ICE - Instituto Costarricense de Electricidad (Costa Rica)

IG - Instituto Geofísico (Ecuador)

IGNS - Institute of Geological and Nuclear Sciences (New Zealand) - now GNS Science

INETER - Instituto Nicaragüense de Estudios Territoriales (Nicaragua)

INGEMMET - Instituto Geológical Minero y Metalúrgico (Peru)

INGEOMINAS - Instituto Colombiano de Geología y Minería (Colombia)

INGV-CT - Istituto Nazionale di Geofisica e Vulcanologia - Sezione di Catania (Italy)

INSIVUMEH - Instituto Nacional de Sismologia, Vulcanologia, Meteorologia e Hidrologia (Guatemala)

IRD - Institut de Recherche pour le Développement (France)

JMA - Japanese Meteorological Agency

KEMSD - Kamchatkan Experimental and Methodical Seismilogical Department

KVERT - Kamchatkan Volcanic Eruption Response Team

M - magnitude

METEOSAT - Meteorological Satellite

MEVO - Mount Erebus Volcano Observatory

MODIS - Moderate Resolution Imaging Spectroradiometer

MVO - Montserrat Volcano Observatory

MWO - Meteorological Watch Office

NEIC - National Earthquake Information Center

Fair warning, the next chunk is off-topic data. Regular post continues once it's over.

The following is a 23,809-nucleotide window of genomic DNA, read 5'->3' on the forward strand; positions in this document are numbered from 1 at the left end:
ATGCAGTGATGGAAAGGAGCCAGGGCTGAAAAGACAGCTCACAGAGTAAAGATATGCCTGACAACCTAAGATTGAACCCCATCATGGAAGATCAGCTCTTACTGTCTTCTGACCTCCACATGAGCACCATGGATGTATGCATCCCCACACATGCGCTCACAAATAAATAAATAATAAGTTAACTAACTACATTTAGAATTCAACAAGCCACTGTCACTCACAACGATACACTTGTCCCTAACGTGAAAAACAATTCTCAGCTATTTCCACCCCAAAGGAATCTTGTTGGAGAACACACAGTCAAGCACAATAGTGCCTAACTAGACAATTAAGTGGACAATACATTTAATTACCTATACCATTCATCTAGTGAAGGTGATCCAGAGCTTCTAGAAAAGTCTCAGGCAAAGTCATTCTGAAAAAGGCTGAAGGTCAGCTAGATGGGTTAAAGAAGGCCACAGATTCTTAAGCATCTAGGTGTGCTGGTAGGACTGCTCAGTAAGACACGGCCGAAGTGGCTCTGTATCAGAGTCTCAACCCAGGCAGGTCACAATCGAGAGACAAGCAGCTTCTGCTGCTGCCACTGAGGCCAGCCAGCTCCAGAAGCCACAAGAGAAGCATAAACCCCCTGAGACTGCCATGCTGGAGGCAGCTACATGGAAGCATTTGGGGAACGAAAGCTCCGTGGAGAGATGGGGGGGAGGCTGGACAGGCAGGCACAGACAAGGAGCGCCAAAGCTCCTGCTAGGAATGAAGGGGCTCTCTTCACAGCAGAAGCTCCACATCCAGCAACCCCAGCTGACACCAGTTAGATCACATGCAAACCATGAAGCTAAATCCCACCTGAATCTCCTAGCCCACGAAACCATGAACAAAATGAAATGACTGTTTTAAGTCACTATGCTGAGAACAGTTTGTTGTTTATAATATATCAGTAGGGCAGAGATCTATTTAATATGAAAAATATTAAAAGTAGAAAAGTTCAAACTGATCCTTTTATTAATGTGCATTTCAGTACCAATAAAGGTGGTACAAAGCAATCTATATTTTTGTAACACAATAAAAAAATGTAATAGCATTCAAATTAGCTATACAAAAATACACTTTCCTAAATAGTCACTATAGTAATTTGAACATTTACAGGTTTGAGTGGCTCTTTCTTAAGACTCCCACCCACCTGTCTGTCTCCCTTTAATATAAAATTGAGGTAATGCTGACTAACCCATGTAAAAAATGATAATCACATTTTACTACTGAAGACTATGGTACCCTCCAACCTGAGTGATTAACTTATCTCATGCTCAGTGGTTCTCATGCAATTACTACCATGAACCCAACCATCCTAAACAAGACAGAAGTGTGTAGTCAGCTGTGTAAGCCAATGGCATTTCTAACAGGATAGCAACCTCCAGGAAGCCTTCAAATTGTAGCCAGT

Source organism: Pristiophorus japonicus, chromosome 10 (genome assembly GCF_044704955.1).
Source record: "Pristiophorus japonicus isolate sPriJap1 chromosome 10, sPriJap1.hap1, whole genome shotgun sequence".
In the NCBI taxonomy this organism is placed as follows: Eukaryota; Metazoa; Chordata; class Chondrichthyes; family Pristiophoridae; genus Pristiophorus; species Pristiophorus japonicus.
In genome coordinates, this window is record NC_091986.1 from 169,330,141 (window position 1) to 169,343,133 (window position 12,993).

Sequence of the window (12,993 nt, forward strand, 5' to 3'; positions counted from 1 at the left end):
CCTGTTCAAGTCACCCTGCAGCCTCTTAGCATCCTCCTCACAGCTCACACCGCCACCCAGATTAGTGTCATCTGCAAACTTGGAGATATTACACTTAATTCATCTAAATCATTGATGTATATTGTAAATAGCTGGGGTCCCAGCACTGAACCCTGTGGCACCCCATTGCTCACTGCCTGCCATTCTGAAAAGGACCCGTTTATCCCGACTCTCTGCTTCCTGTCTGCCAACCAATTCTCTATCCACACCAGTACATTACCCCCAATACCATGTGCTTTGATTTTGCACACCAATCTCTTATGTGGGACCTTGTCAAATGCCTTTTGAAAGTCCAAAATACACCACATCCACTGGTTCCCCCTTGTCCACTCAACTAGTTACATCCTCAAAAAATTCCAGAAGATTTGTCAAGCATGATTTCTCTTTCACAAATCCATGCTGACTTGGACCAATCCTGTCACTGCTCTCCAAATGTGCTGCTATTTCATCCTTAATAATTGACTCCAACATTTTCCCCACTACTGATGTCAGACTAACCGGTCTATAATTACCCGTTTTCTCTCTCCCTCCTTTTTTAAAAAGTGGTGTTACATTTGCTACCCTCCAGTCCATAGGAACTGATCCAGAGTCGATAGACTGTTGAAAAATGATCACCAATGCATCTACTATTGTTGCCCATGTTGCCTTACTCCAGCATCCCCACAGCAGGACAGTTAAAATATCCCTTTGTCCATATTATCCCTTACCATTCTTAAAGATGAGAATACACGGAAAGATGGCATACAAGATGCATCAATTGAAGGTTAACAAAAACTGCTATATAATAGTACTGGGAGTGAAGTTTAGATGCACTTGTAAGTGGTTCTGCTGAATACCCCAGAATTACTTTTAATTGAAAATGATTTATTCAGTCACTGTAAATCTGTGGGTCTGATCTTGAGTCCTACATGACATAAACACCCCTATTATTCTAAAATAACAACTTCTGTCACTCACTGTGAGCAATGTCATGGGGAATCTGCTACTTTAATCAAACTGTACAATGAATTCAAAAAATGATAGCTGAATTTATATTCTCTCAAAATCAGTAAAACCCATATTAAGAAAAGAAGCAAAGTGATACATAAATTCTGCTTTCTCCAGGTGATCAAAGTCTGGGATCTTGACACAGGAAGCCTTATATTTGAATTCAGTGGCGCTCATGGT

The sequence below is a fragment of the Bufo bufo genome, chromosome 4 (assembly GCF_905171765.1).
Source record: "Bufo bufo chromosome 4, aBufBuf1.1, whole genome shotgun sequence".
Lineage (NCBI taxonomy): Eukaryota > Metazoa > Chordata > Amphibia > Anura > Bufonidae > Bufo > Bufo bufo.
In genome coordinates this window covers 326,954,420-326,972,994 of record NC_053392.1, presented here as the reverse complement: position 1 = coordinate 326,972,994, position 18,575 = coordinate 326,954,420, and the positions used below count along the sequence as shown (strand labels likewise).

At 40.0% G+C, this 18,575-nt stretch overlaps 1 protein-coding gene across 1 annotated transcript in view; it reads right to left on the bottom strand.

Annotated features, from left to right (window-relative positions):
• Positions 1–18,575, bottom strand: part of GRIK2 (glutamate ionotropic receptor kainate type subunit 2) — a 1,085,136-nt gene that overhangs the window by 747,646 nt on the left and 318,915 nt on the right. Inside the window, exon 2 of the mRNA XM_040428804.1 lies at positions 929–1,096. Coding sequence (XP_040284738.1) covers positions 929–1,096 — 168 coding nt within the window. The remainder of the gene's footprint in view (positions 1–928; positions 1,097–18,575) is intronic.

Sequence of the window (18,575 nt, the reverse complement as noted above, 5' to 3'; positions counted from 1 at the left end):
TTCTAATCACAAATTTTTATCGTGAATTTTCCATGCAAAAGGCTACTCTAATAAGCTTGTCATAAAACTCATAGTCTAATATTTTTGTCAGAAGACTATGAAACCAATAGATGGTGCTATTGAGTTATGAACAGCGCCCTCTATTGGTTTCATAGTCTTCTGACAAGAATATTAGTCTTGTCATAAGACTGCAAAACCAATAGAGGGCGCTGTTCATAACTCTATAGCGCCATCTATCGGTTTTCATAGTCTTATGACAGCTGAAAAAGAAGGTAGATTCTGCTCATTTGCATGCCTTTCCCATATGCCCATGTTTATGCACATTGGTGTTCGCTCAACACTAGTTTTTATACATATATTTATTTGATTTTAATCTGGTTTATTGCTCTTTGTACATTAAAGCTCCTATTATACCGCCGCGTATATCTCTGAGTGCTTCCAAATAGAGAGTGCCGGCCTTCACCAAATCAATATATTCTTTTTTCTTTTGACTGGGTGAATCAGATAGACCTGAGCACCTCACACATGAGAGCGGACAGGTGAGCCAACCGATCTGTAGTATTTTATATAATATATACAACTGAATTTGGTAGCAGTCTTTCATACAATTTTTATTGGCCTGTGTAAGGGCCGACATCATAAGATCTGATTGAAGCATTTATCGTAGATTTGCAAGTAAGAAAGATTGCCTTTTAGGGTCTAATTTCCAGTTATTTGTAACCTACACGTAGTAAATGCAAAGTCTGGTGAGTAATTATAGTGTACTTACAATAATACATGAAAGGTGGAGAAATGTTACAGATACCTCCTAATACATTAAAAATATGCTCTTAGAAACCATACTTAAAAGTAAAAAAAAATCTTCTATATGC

NIED - National Research Institute for Earth Science and Disaster Prevention (Japan)

NOAA - National Oceanic and Atmospheric Administration

NOTAM - Notice to Airmen

OVDAS - Observatorio Volcanologico de los Andes del Sur (Chile)

OFDA - Office of US Foreign Disaster Assistance

ONEMI - Oficina Nacional de Emergencia - Ministerio del Interior (Chile)

OVPDLF - Observatoire Volcanologique du Piton de la Fournaise (France)

OVSICORI-UNA - Observatorio Vulcanologico y Sismologico de Costa Rica, Universidad Nacional (Costa Rica)

PHIVOLCS - Philippine Institute of Volcanology and Seismology (Philippines)

RSAM - Real-time Seismic Amplitude Measurement

RVO - Rabaul Volcano Observatory

SERNAGEOMIN - Servicio Nacional de Geologia y Mineria (Chile)

SIGMET - Significant Meteorological Information

SNET - Servicio Nacional de Estudios Territoriales (El Salvador)

SVERT - Sakhalin Volcanic Eruption Response Team (Russia)

USAID - US Agency for International Development

USGS - United States Geological Survey

UTC - Coordinated Universal Time

VAAC - Volcanic Ash Advisory Center

VAFTAD - Volcanic Ash Forecast Transport And Dispersion

VDAP - Volcano Disaster Assistance Program (USGS)

VHP - Volcano Hazards Program (USGS)

VRC - Volcano Research Center (Japan)

Report for Bezymianny
KVERT reported that the eruption at Bezymianny continued, characterized by strong fumarolic emissions, lava-dome incandescence, explosions, and hot avalanches. Seismicity increased during 23-28 May. Multiple and notable collapses of hot avalanches on the E flank produced ash plumes that rose to 4-5 km (13,100-16,400 ft) a.s.l. and drifted 70-320 km in multiple directions.